The HYDRA Driver and Configuration Modes
The driver remains mostly unchanged in terms of the interface and features even though performance and compatibility and stability have been improved.  The software is incredibly light weight and doesn’t feel like other drivers on your computer – it installs very quickly and can be disabled or enabled with a single check box without requiring a flicker of the screen or reboot.  This part of the user experience is very well done by Lucid’s software team. 

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By bringing up the entire control panel (this is really it) you are give just a handful of options including the ability turn the HYDRA scaling technology on or off, show an icon in the system tray for even faster access to the enable/disable button and the option to show the HYDRA logo while in game.  That logo is basically intended to let the user know that the HYDRA driver is working and is working correctly; it will even indicate which “mode” you are running in depending on your GPU configuration.  (See below.)

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Much like we have come to know in the world of NVIDIA’s SLI, the HYDRA driver has a very basic profiling system that enables the HYDRA chip based on the game being played.  Here you can see that this list includes most of the major gaming titles like COD4, Bioshock, etc and that all the games are currently enabled.  However, should you wish to disable HYDRA for a particular game you can simply uncheck it here without having to worry about remembering to disable the HYDRA driver completely before starting it up. 

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This is a shot of the quick tray icon that allows you to enable/disable the feature on the fly.  The tray icon will be colored red when the HYDRA technology is configured to work and will be monochrome (as seen here) when its disabled. 


The Lucid HYDRA technology is divided up into a set of three different “modes” that the company claims it will operate in.  They are “N-Mode”, “A-Mode” and “X-Mode”.  N-Mode refers the ability for HYDRA to scale a graphics card configuration made up of only NVIDIA GPUs while the A-Mode refers to a system that is using only AMD-based graphics cards.  The X-Mode, the one that we feel is most interesting, is the ability to scale games using one NVIDIA GPU and one AMD GPU.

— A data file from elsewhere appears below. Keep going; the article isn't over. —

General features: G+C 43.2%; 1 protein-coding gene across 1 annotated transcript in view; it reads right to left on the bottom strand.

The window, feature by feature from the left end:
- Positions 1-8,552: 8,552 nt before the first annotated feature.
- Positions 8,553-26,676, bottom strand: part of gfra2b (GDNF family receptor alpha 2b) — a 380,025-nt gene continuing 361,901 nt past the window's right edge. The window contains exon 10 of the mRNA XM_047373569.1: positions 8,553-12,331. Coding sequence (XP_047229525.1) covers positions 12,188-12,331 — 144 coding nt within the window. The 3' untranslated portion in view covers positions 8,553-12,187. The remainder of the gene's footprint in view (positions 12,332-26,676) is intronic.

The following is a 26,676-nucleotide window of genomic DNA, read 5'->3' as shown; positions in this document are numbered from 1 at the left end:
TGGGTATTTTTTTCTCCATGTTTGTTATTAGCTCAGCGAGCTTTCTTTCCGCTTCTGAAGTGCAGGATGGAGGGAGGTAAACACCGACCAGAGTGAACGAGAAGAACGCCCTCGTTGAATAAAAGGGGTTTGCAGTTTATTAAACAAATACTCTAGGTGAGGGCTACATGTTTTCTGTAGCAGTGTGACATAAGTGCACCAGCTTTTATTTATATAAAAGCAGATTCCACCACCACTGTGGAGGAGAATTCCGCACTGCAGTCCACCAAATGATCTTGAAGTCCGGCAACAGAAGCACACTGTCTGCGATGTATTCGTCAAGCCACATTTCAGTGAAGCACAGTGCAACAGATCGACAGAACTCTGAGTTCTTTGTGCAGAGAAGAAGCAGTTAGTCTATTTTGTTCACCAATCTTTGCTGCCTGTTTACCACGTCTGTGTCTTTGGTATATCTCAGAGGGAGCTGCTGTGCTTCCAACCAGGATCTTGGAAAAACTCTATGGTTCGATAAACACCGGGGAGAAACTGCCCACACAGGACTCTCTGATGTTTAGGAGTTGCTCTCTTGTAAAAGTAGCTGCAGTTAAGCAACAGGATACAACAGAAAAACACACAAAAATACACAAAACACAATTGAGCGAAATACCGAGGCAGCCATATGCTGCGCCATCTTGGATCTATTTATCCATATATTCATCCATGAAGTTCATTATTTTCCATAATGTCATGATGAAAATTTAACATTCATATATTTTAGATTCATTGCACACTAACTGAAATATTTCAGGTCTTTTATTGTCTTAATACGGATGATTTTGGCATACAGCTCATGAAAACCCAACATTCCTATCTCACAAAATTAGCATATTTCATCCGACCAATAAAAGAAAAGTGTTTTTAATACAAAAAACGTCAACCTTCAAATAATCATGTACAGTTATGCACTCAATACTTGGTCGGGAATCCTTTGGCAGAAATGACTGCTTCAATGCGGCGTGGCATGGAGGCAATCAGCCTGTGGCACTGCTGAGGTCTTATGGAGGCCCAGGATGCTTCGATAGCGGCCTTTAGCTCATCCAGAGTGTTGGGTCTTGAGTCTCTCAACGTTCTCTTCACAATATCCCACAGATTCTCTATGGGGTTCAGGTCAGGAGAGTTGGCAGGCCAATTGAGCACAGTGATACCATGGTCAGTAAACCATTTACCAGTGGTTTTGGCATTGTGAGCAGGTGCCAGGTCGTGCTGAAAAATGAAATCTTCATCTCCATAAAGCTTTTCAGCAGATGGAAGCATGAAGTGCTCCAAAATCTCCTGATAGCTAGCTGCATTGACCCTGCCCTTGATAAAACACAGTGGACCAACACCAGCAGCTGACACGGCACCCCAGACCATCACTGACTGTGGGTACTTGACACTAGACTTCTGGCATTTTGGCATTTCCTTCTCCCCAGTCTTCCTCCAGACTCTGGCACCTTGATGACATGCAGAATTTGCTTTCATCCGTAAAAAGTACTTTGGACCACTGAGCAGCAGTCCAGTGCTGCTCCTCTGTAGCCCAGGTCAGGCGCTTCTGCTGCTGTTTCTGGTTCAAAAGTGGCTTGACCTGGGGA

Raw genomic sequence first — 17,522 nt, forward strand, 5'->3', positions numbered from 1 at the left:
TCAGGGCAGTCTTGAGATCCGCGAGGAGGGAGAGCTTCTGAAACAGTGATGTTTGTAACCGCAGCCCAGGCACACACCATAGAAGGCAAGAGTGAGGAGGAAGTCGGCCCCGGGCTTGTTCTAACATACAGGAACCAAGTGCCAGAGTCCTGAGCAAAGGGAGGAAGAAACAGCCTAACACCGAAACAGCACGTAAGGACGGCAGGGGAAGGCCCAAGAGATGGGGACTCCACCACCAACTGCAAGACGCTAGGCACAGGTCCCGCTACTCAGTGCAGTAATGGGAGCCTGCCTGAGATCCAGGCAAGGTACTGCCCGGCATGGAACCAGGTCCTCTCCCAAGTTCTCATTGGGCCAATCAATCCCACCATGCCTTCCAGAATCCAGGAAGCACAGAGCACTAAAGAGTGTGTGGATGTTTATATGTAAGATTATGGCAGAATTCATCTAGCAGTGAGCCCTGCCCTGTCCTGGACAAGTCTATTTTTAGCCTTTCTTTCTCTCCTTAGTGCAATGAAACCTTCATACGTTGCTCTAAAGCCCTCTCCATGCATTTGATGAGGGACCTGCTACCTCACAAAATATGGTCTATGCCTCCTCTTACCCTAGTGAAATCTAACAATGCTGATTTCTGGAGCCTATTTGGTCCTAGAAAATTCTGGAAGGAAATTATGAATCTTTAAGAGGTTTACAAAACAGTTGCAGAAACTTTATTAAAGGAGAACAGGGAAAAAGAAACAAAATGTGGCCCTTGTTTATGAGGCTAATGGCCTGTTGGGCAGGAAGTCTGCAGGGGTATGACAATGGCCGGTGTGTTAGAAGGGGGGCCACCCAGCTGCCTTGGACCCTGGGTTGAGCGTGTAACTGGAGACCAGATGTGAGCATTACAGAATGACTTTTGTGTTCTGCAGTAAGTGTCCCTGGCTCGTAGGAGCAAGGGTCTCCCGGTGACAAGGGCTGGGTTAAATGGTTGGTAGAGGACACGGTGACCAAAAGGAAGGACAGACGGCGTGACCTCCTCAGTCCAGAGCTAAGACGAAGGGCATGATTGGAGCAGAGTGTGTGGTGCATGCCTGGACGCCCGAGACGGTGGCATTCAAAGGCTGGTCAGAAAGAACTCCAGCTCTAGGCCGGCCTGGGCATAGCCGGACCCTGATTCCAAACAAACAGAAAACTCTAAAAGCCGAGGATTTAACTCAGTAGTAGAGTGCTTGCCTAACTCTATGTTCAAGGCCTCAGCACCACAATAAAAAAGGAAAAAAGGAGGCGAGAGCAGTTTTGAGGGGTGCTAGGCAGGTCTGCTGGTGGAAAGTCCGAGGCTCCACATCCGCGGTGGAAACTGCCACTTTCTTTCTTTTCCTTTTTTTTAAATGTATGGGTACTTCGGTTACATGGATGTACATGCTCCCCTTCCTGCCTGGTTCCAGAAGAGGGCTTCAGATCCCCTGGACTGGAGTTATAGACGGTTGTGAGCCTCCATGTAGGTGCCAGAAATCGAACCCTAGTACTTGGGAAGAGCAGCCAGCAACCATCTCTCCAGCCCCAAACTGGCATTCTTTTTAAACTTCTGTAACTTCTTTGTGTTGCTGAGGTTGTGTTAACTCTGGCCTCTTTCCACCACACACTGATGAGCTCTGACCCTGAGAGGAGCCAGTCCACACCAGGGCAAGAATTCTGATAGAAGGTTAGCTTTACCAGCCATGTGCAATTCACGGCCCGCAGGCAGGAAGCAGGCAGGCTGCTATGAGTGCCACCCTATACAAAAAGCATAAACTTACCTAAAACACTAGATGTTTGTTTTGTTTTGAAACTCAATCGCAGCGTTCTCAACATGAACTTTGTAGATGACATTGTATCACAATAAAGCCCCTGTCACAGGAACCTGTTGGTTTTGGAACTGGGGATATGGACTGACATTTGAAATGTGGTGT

As of the official release of the MSI Big Bang Fuzion motherboard the HYDRA driver supports all of the modes though there are different games support for each.  Lucid actually started with this technological innovation on NVIDIA cards only and intended to only release it with the ability to scale multiple NVIDIA cards on any HYDRA-enabled system.  However, as the AMD GPU product line became more impressive, and as more press found out about the technology, they decided to add support for AMD/ATI’s GPUs and eventually started working on cross-vendor support as well.  There are obviously some intricacies that differ between NVIDIA and AMD graphics card scaling, hence the different game support; and X-Mode is obviously even more complex for their software team.

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A configuration of X-Mode on HYDRA using a Radeon HD 4800-series card and NVIDIA GTX 260+

For example, as of this writing there were 42 games on the qualification list for “All Modes” meaning that they would see performance scaling of some sort on A-Mode, N-Mode and X-Mode.  The list includes games like COD4, Fallout 3, HAWX and Wolfenstein.  There is an additional list of 22 games that work in “N-Mode and A-Mode” meaning that they just don’t work in X-Mode; it includes games like CoD: World at War, UT3, Mass Effect and the DX10 version of Bioshock.  Finally, there are a handful of games that will only be qualified for now in either N-Mode or A-Mode including Lost Planet (DX9) and Stalker: Clear Sky.

Obviously this means that for the current HYDRA users, it is truly a crapshoot to guess if a new game will be supported by the driver or not.  We’ll cover more of our opinions how this topic in our conclusion page but for now you do need to know that there are some differences in game support based on the mode and configuration your PC will be using. 

Testing Configuration

Obviously we are going to be using the new MSI Big Bang Fuzion motherboard for our HYDRA performance testing today – it is the only motherboard that currently offers support for it.  The rest of the system closely matches our standard gaming test configuration as follows:
  • Testing Configuration
  • MSI Big Bang Fuzion P55 + HYDRA 200 Motherboard
  • Intel Core i7-870 Lynnfield CPU
  • 2 x 2GB Corsair DDR3-1333 MHz
  • Intel X25-M G2 160GB SSD
Our GPU selections were made in order to allow us to test each of the HYDRA “modes” independently.  We used this setup:
  • N-Mode: GeForce GTX 285 + GeForce GTX 260+
  • A-Mode: Radeon HD 5870 + Radeon HD 4890
  • X-Mode: Radeon HD 5870 + GeForce GTX 285
Our performance testing is broken up into a few pages by the different modes and we’ll evaluation how well the system was able to improve performance in each scenario. 

For our games selection, we decided to throw the same benchmarks at MSI’s Big Bang Fuzion and HYDRA as we would any other graphics card test.  That includes Batman: Arkham Asylum, Far Cry 2, HAWX, Resident Evil 5, World in Conflict and the staple that is 3DMark Vantage.  You will see that in some cases one game might not have actually been able to run in or more modes – we’ll comment on that in those sub-sections.

One interesting note: RE5 ran on NONE of our configurations and any time HYDRA was enabled we saw pretty noticeable performance drops and some really bad visual anomalies on the characters. 

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